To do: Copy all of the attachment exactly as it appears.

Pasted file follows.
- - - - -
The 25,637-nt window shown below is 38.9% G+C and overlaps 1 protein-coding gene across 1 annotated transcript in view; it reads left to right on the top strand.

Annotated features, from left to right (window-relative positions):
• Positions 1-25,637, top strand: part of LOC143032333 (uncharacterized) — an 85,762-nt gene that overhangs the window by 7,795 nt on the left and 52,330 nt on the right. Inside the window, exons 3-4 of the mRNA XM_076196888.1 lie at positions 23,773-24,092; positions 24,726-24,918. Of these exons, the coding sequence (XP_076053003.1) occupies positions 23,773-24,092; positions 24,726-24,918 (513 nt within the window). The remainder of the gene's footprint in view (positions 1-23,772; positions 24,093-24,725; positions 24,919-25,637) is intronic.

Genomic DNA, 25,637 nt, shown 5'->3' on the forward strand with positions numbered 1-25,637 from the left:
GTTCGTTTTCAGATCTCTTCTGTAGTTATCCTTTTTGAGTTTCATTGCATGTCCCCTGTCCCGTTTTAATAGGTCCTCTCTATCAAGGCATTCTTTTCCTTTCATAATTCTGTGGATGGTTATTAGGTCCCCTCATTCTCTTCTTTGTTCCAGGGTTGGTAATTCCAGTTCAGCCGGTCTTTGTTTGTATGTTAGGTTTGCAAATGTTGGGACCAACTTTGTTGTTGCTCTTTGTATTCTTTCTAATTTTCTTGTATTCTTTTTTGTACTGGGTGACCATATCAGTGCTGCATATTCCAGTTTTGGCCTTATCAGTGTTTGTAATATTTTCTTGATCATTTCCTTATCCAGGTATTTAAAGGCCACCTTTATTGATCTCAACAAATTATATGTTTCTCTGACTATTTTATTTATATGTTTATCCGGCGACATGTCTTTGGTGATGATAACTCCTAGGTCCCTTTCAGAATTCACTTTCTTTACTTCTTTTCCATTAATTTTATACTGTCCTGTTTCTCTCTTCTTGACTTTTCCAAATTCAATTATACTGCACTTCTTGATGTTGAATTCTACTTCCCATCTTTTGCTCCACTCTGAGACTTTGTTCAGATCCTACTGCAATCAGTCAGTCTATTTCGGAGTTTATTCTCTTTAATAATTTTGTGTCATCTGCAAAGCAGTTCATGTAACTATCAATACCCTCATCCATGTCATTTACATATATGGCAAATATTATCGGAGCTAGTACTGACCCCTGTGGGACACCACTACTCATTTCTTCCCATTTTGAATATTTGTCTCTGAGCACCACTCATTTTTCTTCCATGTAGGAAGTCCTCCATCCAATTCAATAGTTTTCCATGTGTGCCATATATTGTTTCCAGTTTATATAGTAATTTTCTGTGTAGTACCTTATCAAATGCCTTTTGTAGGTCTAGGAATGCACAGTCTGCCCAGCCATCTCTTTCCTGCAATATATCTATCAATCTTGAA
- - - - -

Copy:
The 25,637-nt window shown below is 38.9% G+C and overlaps 1 protein-coding gene across 1 annotated transcript in view; it reads left to right on the top strand.

Annotated features, from left to right (window-relative positions):
• Positions 1-25,637, top strand: part of LOC143032333 (uncharacterized) — an 85,762-nt gene that overhangs the window by 7,795 nt on the left and 52,330 nt on the right. Inside the window, exons 3-4 of the mRNA XM_076196888.1 lie at positions 23,773-24,092; positions 24,726-24,918. Of these exons, the coding sequence (XP_076053003.1) occupies positions 23,773-24,092; positions 24,726-24,918 (513 nt within the window). The remainder of the gene's footprint in view (positions 1-23,772; positions 24,093-24,725; positions 24,919-25,637) is intronic.

Genomic DNA, 25,637 nt, shown 5'->3' on the forward strand with positions numbered 1-25,637 from the left:
GTTCGTTTTCAGATCTCTTCTGTAGTTATCCTTTTTGAGTTTCATTGCATGTCCCCTGTCCCGTTTTAATAGGTCCTCTCTATCAAGGCATTCTTTTCCTTTCATAATTCTGTGGATGGTTATTAGGTCCCCTCATTCTCTTCTTTGTTCCAGGGTTGGTAATTCCAGTTCAGCCGGTCTTTGTTTGTATGTTAGGTTTGCAAATGTTGGGACCAACTTTGTTGTTGCTCTTTGTATTCTTTCTAATTTTCTTGTATTCTTTTTTGTACTGGGTGACCATATCAGTGCTGCATATTCCAGTTTTGGCCTTATCAGTGTTTGTAATATTTTCTTGATCATTTCCTTATCCAGGTATTTAAAGGCCACCTTTATTGATCTCAACAAATTATATGTTTCTCTGACTATTTTATTTATATGTTTATCCGGCGACATGTCTTTGGTGATGATAACTCCTAGGTCCCTTTCAGAATTCACTTTCTTTACTTCTTTTCCATTAATTTTATACTGTCCTGTTTCTCTCTTCTTGACTTTTCCAAATTCAATTATACTGCACTTCTTGATGTTGAATTCTACTTCCCATCTTTTGCTCCACTCTGAGACTTTGTTCAGATCCTACTGCAATCAGTCAGTCTATTTCGGAGTTTATTCTCTTTAATAATTTTGTGTCATCTGCAAAGCAGTTCATGTAACTATCAATACCCTCATCCATGTCATTTACATATATGGCAAATATTATCGGAGCTAGTACTGACCCCTGTGGGACACCACTACTCATTTCTTCCCATTTTGAATATTTGTCTCTGAGCACCACTCATTTTTCTTCCATGTAGGAAGTCCTCCATCCAATTCAATAGTTTTCCATGTGTGCCATATATTGTTTCCAGTTTATATAGTAATTTTCTGTGTAGTACCTTATCAAATGCCTTTTGTAGGTCTAGGAATGCACAGTCTGCCCAGCCATCTCTTTCCTGCAATATATCTATCAATCTTGAA